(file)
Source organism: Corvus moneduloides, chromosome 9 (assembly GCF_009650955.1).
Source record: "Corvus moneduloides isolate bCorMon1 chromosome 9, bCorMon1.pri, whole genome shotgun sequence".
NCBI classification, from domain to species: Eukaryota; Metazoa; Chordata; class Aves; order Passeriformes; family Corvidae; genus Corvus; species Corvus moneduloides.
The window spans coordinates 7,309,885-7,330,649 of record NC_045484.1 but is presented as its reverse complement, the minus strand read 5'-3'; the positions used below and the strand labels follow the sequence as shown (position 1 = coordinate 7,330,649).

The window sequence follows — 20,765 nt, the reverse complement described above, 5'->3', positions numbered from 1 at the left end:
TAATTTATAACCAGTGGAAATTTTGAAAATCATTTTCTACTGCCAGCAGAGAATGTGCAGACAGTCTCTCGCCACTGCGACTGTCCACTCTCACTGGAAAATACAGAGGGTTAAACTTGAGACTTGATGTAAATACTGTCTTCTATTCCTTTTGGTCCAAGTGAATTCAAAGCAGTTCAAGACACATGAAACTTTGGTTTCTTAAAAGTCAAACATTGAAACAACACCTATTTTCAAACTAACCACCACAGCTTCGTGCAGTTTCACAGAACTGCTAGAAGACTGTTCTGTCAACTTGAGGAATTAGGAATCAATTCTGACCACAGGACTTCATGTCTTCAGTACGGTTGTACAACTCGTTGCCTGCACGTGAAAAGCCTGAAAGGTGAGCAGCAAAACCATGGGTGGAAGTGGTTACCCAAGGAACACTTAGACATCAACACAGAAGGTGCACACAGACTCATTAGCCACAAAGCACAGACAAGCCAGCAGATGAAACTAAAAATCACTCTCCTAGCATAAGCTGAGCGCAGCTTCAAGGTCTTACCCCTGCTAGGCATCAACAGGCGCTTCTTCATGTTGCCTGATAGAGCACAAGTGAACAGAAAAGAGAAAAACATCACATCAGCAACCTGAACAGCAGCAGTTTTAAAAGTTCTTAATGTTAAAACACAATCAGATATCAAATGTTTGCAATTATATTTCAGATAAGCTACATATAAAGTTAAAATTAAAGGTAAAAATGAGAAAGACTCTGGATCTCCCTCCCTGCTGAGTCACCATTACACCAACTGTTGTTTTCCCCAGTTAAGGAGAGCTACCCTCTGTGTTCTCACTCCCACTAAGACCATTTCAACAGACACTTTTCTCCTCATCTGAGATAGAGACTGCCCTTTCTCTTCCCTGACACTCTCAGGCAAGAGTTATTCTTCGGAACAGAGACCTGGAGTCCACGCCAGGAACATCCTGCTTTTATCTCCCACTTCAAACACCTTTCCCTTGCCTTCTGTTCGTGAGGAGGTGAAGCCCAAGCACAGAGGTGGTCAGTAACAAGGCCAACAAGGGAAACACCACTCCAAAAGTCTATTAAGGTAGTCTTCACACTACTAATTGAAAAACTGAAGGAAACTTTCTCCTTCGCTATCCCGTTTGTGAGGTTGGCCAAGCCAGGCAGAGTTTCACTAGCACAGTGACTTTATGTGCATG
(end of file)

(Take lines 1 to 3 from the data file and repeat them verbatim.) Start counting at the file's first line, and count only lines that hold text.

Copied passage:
Source organism: Corvus moneduloides, chromosome 9 (assembly GCF_009650955.1).
Source record: "Corvus moneduloides isolate bCorMon1 chromosome 9, bCorMon1.pri, whole genome shotgun sequence".
NCBI classification, from domain to species: Eukaryota; Metazoa; Chordata; class Aves; order Passeriformes; family Corvidae; genus Corvus; species Corvus moneduloides.